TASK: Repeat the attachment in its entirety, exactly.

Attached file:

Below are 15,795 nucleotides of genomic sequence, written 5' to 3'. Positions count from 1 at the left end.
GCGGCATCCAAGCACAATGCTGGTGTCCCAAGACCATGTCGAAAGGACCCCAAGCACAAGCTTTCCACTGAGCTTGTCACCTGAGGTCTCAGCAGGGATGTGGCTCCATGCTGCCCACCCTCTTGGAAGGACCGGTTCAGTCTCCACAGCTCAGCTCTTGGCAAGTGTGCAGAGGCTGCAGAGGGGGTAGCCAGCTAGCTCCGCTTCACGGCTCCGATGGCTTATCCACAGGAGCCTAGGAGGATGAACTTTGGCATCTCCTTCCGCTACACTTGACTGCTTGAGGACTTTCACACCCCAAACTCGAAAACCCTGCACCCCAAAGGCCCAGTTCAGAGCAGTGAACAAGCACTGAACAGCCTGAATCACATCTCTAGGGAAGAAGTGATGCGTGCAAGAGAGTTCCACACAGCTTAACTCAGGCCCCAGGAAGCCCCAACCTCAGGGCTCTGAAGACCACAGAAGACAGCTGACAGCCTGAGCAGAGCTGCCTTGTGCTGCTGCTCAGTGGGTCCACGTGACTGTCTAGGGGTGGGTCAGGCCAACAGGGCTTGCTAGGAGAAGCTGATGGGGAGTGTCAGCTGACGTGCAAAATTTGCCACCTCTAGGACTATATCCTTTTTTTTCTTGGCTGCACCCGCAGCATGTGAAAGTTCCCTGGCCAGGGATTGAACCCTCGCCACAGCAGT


Below are 15,795 nucleotides of genomic sequence, written 5' to 3'. Positions count from 1 at the left end.
GCGGCATCCAAGCACAATGCTGGTGTCCCAAGACCATGTCGAAAGGACCCCAAGCACAAGCTTTCCACTGAGCTTGTCACCTGAGGTCTCAGCAGGGATGTGGCTCCATGCTGCCCACCCTCTTGGAAGGACCGGTTCAGTCTCCACAGCTCAGCTCTTGGCAAGTGTGCAGAGGCTGCAGAGGGGGTAGCCAGCTAGCTCCGCTTCACGGCTCCGATGGCTTATCCACAGGAGCCTAGGAGGATGAACTTTGGCATCTCCTTCCGCTACACTTGACTGCTTGAGGACTTTCACACCCCAAACTCGAAAACCCTGCACCCCAAAGGCCCAGTTCAGAGCAGTGAACAAGCACTGAACAGCCTGAATCACATCTCTAGGGAAGAAGTGATGCGTGCAAGAGAGTTCCACACAGCTTAACTCAGGCCCCAGGAAGCCCCAACCTCAGGGCTCTGAAGACCACAGAAGACAGCTGACAGCCTGAGCAGAGCTGCCTTGTGCTGCTGCTCAGTGGGTCCACGTGACTGTCTAGGGGTGGGTCAGGCCAACAGGGCTTGCTAGGAGAAGCTGATGGGGAGTGTCAGCTGACGTGCAAAATTTGCCACCTCTAGGACTATATCCTTTTTTTTCTTGGCTGCACCCGCAGCATGTGAAAGTTCCCTGGCCAGGGATTGAACCCTCGCCACAGCAGT